RISMEDIA, August 14, 2007—Remodeling activity slowed slightly in the second quarter of 2007, according to the National Association of Home Builders’ (NAHB) Remodeling Market Index (RMI).
The current market conditions component slipped from 46.1 to 44.8 on a seasonally adjusted basis and the future expectations measure declined by more than two points to 44.1. The RMI measures remodeler perceptions of market demand for current and future residential remodeling projects. Any number over 50 indicates that the majority of remodelers view the market conditions as improving.
“While we have experienced some weakening in the remodeling market, activity has remained relatively steady,” said NAHB Remodelers Chairman Mike Nagel, CGR, CAPS, a remodeler from Chicago. “We may have seen a decline in the number of major remodeling projects; however the market has been buoyed by an increase in the number homeowners requesting smaller scale projects and home alterations.”
Regionally, the Northeast exhibited some improvement with RMI readings jumping from 43.4 in the first quarter to 49.5, and future expectations remaining relatively flat at 44.1 compared to the previous quarter reading at 44.3. Other regions of the country reported declines in their RMI components. Current conditions in the Midwest fell from 47.5 to 44.5 and future expectations moved from 44.7 to 43.7. In the South, current market conditions declined from 45.9 to 42.3 and future expectations moved from 50.7 to 45.0. While the West showed a decline in current conditions from 48.2 to 46.8, future expectations jumped from 45.0 to 46.0.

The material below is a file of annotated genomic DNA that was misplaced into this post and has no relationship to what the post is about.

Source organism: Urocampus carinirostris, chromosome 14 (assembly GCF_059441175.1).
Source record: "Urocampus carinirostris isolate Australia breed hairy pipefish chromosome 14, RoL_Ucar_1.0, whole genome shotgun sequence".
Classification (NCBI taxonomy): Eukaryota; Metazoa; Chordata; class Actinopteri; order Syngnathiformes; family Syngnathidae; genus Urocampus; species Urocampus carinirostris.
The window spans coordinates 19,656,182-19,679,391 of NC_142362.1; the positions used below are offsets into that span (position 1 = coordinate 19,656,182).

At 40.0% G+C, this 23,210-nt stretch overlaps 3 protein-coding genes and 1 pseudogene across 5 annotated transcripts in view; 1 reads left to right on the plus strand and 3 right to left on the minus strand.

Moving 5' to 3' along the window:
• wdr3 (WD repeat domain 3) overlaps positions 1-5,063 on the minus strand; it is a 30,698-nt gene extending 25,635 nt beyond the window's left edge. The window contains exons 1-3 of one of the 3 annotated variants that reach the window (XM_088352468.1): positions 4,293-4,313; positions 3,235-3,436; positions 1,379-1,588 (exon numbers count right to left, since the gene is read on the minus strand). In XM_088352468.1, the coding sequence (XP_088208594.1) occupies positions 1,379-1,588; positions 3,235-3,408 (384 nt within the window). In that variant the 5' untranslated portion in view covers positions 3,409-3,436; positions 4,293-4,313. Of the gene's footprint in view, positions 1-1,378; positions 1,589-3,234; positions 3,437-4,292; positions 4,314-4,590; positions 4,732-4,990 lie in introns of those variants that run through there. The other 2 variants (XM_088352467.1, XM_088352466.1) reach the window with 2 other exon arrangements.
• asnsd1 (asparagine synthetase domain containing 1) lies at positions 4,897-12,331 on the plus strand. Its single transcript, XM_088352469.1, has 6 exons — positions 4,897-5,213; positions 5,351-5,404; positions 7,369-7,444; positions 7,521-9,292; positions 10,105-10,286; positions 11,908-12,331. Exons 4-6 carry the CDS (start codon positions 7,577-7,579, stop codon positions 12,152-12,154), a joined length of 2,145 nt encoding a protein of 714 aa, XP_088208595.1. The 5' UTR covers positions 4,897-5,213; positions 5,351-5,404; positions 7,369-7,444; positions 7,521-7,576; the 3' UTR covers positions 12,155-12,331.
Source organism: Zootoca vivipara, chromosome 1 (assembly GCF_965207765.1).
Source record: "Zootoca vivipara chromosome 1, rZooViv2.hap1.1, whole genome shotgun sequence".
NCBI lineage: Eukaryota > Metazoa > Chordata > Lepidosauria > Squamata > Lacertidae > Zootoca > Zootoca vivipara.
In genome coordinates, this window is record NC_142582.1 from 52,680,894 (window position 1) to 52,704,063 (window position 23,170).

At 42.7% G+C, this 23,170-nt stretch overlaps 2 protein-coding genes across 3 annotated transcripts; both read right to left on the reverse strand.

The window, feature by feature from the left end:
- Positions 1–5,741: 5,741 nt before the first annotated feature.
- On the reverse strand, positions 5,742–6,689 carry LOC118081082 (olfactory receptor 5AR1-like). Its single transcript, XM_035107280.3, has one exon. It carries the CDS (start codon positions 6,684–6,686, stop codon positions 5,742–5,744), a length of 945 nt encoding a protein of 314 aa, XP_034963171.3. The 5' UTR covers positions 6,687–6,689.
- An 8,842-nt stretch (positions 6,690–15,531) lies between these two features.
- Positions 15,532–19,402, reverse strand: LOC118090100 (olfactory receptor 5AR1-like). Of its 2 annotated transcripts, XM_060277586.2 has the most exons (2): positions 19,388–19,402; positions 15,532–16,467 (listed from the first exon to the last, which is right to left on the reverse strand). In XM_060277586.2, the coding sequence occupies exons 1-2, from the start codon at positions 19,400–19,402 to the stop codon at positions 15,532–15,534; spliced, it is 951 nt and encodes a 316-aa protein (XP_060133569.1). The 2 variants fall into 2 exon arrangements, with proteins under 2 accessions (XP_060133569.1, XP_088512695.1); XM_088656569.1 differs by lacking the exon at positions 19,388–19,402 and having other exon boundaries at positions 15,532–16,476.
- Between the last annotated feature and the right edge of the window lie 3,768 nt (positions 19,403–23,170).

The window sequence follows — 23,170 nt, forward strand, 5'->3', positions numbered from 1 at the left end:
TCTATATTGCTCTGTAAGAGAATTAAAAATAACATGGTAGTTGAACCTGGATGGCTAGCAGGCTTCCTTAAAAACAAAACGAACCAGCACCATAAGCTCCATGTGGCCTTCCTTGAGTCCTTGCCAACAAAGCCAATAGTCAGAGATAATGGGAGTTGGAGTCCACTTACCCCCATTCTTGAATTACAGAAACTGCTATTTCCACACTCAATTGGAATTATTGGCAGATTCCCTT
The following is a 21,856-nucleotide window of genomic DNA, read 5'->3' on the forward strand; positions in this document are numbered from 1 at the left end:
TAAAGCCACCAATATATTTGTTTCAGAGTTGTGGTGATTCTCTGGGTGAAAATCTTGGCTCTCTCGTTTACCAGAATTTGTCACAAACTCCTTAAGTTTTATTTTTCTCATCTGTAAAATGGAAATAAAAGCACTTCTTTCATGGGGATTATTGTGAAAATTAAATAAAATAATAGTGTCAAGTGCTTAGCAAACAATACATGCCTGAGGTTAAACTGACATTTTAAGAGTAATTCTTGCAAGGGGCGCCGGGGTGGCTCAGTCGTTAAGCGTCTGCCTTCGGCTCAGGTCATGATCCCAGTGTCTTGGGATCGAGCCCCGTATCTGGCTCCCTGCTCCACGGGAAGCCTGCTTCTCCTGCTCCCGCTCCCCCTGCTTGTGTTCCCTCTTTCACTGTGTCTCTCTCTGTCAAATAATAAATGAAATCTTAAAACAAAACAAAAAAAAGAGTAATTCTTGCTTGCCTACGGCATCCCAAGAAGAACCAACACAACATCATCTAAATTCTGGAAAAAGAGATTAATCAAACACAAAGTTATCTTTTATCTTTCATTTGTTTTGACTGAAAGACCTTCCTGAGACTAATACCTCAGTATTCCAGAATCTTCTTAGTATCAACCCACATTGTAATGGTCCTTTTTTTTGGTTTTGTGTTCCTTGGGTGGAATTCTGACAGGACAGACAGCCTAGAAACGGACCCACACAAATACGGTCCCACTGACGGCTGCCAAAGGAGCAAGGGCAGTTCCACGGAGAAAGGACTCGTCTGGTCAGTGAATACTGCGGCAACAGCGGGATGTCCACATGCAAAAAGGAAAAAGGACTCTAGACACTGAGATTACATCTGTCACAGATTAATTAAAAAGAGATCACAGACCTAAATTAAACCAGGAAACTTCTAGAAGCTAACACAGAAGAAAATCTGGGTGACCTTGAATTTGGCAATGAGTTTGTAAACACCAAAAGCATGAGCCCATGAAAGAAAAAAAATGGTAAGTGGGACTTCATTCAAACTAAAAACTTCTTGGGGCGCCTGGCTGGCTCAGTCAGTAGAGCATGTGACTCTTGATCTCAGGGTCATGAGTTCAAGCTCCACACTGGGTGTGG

“Not surprisingly, the remodeling market is following the downswing we are seeing in the overall housing market,” said NAHB Chief Economist David Seiders. “We expect some further erosion in the second half of this year and in 2008, followed by a gradual recovery in 2009 and beyond.”
In the homeowner and rental components of the RMI, current activity for owner-occupied units remained flat at 47.5 compared to 47.7 in the first quarter, while the rental-occupied segment declined from 44.5 to 39.1. The future expectations for owner-occupied units decreased from 46.4 to 43.2, while the rental component declined from 41.4 to 37.3.
The RMI “special questions” section this quarter focused on aging-in-place remodeling work. Seventy-two percent of respondents said that their company is involved in home modification work relating to aging-in-place—up from 60% in 2006. According to the survey, respondents indicated that some of the most popular types of aging-in-place remodeling projects included installing grab bars (90%), higher toilets (75%) and curbless showers (63%), and widening doorways (56%). More than 75% of respondents noted an increase in the number of requests for aging-in-place features over the past five years. Respondents reported that the top reasons for their customers to undertake aging-in-place work included planning for future needs (78%), living with older parents (54%) and acute age-related disabilities.
ABOUT THE RMI: The RMI is based on a quarterly survey of professional remodelers, whose answers to a series of questions were assigned numerical values to calculate two separate indexes. The first index gauges current market conditions and is based on remodelers’ reports of major and minor additions and alterations, plus maintenance work and repairs, on both owner- and renter-occupied dwellings. The second index gauges expectations for the near future and is based on remodelers’ reports of their calls for bids, amount of work committed for the next three months, job backlogs and appointments for proposals. A variety of “special questions” are also asked at the end of the survey to help pinpoint market trends.